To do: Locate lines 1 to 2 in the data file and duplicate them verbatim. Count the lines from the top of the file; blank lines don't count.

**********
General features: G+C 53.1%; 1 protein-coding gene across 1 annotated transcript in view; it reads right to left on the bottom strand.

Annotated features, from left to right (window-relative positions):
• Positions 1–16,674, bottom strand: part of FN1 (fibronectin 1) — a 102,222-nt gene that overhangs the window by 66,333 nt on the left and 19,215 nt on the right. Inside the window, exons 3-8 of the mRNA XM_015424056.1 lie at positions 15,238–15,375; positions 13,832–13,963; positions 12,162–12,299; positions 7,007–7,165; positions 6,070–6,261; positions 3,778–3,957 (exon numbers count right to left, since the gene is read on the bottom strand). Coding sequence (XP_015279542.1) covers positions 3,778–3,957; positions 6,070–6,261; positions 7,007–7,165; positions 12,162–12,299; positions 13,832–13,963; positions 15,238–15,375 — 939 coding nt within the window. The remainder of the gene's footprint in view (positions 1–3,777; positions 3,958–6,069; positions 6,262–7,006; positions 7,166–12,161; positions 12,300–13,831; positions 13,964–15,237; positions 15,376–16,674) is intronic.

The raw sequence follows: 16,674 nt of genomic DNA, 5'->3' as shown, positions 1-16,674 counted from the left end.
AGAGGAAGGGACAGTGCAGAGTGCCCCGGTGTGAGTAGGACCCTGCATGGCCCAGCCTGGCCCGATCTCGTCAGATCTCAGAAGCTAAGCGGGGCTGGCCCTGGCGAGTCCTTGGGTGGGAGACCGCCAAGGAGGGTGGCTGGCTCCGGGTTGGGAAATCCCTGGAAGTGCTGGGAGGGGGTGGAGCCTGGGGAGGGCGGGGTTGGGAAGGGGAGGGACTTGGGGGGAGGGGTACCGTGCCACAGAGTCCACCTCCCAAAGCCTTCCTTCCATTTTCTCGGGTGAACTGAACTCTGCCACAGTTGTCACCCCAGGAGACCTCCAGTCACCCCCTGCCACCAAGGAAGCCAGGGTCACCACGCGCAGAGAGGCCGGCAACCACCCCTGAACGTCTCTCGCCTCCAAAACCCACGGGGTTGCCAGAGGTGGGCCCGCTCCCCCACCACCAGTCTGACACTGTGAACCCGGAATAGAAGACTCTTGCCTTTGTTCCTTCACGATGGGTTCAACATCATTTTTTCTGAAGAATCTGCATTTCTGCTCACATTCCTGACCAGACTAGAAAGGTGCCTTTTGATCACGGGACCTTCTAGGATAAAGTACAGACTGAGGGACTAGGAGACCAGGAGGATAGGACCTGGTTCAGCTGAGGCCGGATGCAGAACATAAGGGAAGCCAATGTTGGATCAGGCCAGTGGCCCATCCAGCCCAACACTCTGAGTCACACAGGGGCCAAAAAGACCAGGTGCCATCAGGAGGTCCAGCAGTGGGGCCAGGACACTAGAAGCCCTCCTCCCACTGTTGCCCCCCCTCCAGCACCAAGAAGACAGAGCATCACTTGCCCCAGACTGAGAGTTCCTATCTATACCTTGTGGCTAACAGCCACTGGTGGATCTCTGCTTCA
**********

General features: G+C 53.1%; 1 protein-coding gene across 1 annotated transcript in view; it reads right to left on the bottom strand.

Annotated features, from left to right (window-relative positions):